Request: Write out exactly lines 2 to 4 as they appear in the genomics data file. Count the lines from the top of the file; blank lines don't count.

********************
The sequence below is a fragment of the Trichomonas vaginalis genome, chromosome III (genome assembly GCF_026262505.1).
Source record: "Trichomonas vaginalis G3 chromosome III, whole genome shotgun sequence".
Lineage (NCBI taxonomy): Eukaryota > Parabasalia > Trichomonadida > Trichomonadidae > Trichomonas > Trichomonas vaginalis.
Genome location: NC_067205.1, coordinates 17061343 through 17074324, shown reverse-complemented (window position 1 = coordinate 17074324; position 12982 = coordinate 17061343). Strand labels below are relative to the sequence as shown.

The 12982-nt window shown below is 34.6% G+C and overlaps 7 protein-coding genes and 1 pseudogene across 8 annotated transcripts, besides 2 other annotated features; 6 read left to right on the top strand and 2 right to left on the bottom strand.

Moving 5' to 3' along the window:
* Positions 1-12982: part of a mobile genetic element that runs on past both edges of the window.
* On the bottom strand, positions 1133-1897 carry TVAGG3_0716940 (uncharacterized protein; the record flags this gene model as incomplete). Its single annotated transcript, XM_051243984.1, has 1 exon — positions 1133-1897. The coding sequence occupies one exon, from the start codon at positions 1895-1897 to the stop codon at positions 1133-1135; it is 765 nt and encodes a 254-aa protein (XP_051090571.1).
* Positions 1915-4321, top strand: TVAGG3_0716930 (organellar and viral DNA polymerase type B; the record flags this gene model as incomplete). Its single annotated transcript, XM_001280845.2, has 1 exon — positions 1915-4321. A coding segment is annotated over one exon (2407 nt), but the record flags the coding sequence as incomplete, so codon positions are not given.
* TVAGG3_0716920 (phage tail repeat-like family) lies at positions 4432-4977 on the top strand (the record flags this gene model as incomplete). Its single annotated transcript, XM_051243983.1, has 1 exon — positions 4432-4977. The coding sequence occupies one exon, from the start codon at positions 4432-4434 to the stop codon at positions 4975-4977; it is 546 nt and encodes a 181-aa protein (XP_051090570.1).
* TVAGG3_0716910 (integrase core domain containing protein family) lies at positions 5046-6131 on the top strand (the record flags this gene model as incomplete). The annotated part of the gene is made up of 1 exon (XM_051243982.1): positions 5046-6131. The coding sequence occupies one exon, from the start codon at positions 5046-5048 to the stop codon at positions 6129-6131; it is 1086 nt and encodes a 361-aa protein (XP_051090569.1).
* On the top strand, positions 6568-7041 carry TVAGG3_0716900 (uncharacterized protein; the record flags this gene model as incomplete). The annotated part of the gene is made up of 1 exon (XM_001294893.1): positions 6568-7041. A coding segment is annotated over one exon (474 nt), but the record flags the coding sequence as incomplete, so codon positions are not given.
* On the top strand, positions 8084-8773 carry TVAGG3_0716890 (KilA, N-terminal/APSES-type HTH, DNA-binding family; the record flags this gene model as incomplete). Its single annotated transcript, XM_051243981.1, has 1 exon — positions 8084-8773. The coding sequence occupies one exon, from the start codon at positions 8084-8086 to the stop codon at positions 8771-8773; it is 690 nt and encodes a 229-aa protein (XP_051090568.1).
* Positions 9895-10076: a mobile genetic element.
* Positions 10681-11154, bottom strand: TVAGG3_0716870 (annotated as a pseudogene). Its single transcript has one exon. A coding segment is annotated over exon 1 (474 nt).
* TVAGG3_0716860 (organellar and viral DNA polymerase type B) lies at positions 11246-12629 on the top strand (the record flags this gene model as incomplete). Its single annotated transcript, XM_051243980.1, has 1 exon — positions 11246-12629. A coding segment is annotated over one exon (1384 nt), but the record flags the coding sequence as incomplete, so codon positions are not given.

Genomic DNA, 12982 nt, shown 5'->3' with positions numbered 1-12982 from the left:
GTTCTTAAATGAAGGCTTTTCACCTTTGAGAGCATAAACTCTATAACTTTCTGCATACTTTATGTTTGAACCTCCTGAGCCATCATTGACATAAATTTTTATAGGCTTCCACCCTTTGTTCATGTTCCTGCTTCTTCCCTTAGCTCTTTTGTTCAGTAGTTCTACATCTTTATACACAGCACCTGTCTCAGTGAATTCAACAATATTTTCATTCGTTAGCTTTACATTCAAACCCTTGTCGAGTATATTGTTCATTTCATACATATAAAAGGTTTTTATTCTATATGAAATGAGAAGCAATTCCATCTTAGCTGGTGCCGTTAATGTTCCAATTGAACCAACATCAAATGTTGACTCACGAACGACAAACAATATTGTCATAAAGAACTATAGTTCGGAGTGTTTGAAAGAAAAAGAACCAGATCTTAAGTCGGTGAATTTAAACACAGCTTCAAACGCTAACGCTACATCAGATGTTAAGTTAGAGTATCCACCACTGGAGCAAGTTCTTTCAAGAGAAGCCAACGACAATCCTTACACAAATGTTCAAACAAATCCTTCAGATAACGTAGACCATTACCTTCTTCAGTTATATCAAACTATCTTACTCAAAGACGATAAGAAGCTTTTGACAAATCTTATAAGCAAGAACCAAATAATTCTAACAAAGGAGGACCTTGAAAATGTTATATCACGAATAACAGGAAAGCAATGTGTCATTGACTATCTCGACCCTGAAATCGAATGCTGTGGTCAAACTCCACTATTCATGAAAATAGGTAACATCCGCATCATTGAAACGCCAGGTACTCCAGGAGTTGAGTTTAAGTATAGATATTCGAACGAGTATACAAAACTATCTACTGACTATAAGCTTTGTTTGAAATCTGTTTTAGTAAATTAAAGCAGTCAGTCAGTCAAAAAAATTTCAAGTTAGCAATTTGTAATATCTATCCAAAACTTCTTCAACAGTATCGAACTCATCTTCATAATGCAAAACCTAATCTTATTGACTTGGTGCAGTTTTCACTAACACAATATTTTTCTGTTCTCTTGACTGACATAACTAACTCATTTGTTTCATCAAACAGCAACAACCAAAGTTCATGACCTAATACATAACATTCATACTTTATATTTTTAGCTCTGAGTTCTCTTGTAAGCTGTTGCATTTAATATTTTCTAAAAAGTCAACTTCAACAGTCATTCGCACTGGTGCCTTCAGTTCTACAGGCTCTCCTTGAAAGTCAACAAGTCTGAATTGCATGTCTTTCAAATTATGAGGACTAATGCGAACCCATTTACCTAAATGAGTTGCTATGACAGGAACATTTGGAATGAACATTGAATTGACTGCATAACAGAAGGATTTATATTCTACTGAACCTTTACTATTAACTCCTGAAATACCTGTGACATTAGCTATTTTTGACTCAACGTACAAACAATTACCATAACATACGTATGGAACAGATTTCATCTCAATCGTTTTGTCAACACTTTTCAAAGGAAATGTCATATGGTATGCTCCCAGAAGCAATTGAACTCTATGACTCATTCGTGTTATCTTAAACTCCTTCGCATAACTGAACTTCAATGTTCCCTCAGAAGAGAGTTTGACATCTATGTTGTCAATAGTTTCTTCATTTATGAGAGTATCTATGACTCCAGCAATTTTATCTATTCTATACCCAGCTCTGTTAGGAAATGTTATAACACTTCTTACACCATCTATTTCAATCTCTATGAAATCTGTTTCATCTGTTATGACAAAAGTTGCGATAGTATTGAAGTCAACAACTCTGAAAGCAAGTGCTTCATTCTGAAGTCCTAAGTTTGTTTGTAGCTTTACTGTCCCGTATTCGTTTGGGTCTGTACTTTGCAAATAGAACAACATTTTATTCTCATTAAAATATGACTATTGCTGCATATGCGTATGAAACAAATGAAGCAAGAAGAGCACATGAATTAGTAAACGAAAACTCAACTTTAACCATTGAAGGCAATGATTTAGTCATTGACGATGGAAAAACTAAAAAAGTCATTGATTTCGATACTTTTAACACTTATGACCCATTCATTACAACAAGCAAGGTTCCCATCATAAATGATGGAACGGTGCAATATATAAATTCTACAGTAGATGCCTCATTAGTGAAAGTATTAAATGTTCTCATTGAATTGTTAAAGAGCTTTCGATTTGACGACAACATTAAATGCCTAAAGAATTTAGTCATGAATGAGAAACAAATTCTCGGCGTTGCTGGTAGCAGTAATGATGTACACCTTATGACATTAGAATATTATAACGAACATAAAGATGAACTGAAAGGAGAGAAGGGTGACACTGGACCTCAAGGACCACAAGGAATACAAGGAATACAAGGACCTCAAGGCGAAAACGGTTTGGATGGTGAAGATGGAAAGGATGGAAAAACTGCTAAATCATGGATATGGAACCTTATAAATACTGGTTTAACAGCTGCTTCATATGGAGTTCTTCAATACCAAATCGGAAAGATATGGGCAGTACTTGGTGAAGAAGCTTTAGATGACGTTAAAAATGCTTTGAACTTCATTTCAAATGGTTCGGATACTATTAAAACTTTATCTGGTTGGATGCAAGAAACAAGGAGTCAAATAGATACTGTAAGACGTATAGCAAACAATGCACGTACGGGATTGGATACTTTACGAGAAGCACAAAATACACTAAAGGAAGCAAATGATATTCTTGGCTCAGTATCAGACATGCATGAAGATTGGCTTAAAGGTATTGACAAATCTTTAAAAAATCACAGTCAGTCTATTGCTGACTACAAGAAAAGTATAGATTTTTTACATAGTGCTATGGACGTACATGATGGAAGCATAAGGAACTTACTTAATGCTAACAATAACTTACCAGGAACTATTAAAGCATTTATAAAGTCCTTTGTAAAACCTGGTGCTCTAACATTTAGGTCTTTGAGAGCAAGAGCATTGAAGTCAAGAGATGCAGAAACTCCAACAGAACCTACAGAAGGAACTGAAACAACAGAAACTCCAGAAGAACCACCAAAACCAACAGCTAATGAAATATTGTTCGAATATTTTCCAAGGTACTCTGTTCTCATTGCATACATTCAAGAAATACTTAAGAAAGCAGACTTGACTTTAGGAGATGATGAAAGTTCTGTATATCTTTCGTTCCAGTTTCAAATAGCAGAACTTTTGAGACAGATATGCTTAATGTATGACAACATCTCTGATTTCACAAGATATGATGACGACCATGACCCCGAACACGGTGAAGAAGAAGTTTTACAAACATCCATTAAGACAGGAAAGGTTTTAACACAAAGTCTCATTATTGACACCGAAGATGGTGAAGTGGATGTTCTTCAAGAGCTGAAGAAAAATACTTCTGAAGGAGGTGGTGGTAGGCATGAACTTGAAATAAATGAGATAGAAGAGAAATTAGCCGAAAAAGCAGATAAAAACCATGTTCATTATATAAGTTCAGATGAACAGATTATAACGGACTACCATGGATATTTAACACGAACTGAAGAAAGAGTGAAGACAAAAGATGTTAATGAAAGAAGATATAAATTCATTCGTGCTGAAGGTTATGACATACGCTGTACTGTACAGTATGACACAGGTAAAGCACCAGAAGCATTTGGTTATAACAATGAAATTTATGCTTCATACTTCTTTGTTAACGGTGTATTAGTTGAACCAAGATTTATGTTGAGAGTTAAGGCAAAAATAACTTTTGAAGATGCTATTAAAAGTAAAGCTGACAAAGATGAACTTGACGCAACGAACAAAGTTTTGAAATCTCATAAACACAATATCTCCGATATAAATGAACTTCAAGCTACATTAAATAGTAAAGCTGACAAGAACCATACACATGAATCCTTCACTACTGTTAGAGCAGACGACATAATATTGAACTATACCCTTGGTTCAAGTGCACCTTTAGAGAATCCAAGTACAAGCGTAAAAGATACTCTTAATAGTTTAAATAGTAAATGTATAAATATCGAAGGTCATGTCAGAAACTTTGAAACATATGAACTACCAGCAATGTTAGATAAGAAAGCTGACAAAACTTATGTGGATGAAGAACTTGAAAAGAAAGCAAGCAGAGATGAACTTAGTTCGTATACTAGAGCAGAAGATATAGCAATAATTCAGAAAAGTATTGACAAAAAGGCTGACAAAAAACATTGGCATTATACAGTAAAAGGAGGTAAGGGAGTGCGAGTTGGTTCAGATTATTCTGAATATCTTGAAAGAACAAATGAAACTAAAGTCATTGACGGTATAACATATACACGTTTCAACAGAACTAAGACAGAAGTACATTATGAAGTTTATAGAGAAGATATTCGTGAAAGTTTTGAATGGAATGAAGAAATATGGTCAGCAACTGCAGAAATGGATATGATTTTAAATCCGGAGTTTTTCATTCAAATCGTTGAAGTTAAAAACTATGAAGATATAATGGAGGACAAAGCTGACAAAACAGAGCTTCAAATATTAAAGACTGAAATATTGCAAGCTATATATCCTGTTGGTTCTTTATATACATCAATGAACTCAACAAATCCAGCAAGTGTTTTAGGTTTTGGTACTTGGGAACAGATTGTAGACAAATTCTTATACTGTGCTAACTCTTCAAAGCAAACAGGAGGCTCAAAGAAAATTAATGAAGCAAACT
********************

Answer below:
Source record: "Trichomonas vaginalis G3 chromosome III, whole genome shotgun sequence".
Lineage (NCBI taxonomy): Eukaryota > Parabasalia > Trichomonadida > Trichomonadidae > Trichomonas > Trichomonas vaginalis.
Genome location: NC_067205.1, coordinates 17061343 through 17074324, shown reverse-complemented (window position 1 = coordinate 17074324; position 12982 = coordinate 17061343). Strand labels below are relative to the sequence as shown.